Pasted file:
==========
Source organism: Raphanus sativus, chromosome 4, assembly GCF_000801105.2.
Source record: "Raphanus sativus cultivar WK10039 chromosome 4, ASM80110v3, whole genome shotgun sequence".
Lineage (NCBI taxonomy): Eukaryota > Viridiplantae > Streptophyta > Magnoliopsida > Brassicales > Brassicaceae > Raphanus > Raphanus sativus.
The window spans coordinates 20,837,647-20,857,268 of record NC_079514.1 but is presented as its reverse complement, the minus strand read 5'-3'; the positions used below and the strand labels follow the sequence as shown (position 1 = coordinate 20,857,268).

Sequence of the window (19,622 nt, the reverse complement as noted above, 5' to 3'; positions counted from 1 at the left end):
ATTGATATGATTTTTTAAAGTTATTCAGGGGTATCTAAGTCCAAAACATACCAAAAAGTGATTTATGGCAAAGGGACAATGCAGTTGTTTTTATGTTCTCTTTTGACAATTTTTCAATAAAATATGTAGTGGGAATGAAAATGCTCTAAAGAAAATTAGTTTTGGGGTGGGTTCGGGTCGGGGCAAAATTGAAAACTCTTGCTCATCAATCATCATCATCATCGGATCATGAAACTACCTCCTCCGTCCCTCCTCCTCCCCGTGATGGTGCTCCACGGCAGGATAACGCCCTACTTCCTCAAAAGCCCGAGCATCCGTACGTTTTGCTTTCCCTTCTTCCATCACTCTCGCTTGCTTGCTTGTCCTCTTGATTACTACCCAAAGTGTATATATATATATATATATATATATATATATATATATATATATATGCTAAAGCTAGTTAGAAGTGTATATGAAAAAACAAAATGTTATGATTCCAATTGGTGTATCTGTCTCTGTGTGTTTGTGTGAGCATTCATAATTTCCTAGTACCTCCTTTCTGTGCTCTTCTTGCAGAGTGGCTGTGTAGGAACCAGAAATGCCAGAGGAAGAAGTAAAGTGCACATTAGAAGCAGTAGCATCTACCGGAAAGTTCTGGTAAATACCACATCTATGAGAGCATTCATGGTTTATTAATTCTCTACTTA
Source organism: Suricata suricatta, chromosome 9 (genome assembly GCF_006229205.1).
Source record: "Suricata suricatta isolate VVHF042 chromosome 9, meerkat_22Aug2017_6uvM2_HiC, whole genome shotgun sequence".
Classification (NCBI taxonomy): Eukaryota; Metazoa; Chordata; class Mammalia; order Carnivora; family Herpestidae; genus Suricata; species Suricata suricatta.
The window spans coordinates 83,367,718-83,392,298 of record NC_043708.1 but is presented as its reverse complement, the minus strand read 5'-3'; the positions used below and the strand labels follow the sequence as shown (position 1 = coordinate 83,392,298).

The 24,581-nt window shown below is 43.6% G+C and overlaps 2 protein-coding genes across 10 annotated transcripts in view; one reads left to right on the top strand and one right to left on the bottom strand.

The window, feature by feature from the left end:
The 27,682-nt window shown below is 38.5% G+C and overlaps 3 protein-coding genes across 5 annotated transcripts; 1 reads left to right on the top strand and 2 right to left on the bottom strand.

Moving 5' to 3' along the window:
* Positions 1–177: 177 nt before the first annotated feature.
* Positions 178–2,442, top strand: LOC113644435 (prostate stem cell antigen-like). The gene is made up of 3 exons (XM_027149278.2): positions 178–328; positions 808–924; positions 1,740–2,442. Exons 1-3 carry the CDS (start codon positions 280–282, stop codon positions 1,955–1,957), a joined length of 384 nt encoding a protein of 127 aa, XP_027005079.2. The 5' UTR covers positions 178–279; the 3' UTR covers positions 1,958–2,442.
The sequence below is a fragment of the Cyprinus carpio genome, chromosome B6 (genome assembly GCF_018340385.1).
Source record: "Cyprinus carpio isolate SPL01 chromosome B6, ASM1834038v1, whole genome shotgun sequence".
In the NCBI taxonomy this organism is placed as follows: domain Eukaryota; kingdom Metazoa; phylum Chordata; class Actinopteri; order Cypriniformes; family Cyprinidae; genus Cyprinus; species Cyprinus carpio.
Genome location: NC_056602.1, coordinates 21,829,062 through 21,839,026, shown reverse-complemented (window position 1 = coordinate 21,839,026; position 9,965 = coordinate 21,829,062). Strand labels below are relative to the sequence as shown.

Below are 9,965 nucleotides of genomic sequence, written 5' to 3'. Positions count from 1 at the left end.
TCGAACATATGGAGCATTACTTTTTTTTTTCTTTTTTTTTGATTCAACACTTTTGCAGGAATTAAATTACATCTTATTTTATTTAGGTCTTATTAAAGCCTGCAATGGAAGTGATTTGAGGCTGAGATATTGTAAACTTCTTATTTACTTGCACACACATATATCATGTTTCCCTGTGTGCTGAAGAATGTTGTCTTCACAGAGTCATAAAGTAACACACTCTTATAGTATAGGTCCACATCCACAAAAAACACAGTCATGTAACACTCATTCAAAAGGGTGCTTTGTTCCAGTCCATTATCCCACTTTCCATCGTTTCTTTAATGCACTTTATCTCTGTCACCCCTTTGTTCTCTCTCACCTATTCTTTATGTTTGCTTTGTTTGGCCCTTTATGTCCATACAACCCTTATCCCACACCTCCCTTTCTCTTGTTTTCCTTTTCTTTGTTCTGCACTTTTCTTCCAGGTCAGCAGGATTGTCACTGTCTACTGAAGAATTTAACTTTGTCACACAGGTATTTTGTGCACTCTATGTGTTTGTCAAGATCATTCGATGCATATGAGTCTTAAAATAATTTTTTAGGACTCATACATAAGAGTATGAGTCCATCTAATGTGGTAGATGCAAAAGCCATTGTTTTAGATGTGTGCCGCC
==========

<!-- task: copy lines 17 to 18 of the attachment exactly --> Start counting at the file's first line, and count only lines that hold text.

The sequence below is a fragment of the Cyprinus carpio genome, chromosome B6 (genome assembly GCF_018340385.1).
Source record: "Cyprinus carpio isolate SPL01 chromosome B6, ASM1834038v1, whole genome shotgun sequence".